The access keys for this site are:

Additional accessibility information for Defence can be found in the Defence Accessibility Statement.

About Defence

History of the Army Cadet Force (ACF)

History of the Army Cadet Force (ACF).

The ACF and CCF (Army) can trace their beginnings to the late 1850s. This was when the local Militia units were reorganised into a nation-wide Volunteer Force, the predecessor of the Territorial Army (TA). Some of these new Volunteer units also formed Cadet Companies. At the same time at least eight public schools formed their own school’s independent Cadet units, sometimes referred to as School Corps. In the late Victorian period, some other independent Cadet Corps units were founded by Miss Octavia Hill, a pioneering social worker and founder of the National Trust.

In 1908, the Volunteer Force was reorganised into the Territorial Force (TF), later the TA. The Volunteer Cadet Companies and the "Octavia Hill" Cadet Corps formed the (TF) Cadet Force under the administrative control of the newly formed TF Association (TFA). The (Public) Schools Corps formed the Junior Division of the Officer Training Corps (JTC). In 1914, the War Office took direct control of the Cadet Force and the title Army Cadet Force (ACF) was adopted. Immediately after WW1, the TFA resumed responsibility for the ACF. As a result of the "Geddes Axe," a major drawdown of all HM Forces, all official support was withdrawn for the ACF in 1923. Therefore Lord Allenby formed the British National Cadet Association (BNCA) to try and maintain a core of ACF units by their own efforts and also to lobby for the reinstatement of Government funding support for the ACF. Some limited official funding for the ACF was achieved in the 1930s.

The ACF, as we know it today, was reformed in 1942 as a result of its and the other UK Cadet Forces' support of the Home Guard during the German invasion threat of 1940-41. The War Office provided support through the TA Associations, later TAVRA then RFCA. The BNCA continued to act as advisors to the War Office, and latterly the MOD, on ACF matters. The APC syllabus was reintroduced with an emphasis on basic military and leadership skills. In 1945, the BNCA was renamed ACFA. The JTC became part of the CCF, as CCF (Army) in 1948.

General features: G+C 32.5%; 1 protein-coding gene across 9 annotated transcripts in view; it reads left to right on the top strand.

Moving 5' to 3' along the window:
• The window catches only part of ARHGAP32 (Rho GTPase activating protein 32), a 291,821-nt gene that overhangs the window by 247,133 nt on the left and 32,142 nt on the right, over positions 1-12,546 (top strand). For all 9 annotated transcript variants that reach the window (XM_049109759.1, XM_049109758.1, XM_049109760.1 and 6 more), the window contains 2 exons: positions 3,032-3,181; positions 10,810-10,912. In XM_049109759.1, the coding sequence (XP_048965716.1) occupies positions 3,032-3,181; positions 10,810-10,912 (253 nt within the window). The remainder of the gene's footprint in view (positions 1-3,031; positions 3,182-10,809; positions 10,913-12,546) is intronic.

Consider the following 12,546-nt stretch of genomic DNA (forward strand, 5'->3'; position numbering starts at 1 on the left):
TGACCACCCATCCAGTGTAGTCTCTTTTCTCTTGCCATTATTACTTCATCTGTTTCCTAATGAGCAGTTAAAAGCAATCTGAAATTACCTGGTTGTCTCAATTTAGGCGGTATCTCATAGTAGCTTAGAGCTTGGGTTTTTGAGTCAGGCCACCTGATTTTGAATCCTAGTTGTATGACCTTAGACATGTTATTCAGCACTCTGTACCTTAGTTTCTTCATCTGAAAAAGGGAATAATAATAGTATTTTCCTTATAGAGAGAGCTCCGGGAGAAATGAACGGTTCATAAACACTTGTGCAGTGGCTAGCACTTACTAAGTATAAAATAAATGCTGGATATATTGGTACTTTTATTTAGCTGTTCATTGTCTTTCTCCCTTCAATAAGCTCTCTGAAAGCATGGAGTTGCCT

In 1957, as part of the Thorneycroft Review of HM Forces in the post National Service era, the Amery Report on the future of the Army’s Cadet Forces was produced. As a result of this report, the purpose of the Army's Cadet Forces was altered from a direct HM Forces support role to that of a national youth organisation sponsored by the MOD. CTC Fimley was established and the specialist KGVI Leadership syllabus was developed. The overall importance of basic military training was reduced and replaced by adventurous training.

In 1960, the 100th Anniversary of the Army’s Cadet Forces was celebrated by the presentation of banners to the ACF and CCF at HM Tower of London by the HRH The Duke of Edinburgh. Later on, HM The Queen and HRH The Duke of Edinburgh attended A UK Cadet Forces service in Westminster Abbey and reviewed them in the grounds of Buckingham Palace

Subsequent developments in the ACF include:

  • Greater emphasis on obtaining publicly recognised qualifications, especially First Aid, DoE Award, and BTEC in Public Services.
  • The integration of female Cadets within most Cadet Force units during the 1990s.
  • Some opportunities for Cadet exchanges with selected overseas Cadet Force units.
  • Limited opportunities for selected ACF Counties to hold Annual Camps in Germany.

Currently, the ACF has approximately 7600 Adult and 44000 Cadet members, while the CCF (Army) has approximately 1300 Adult and 26000 Cadet Members. About twenty-five per cent are females.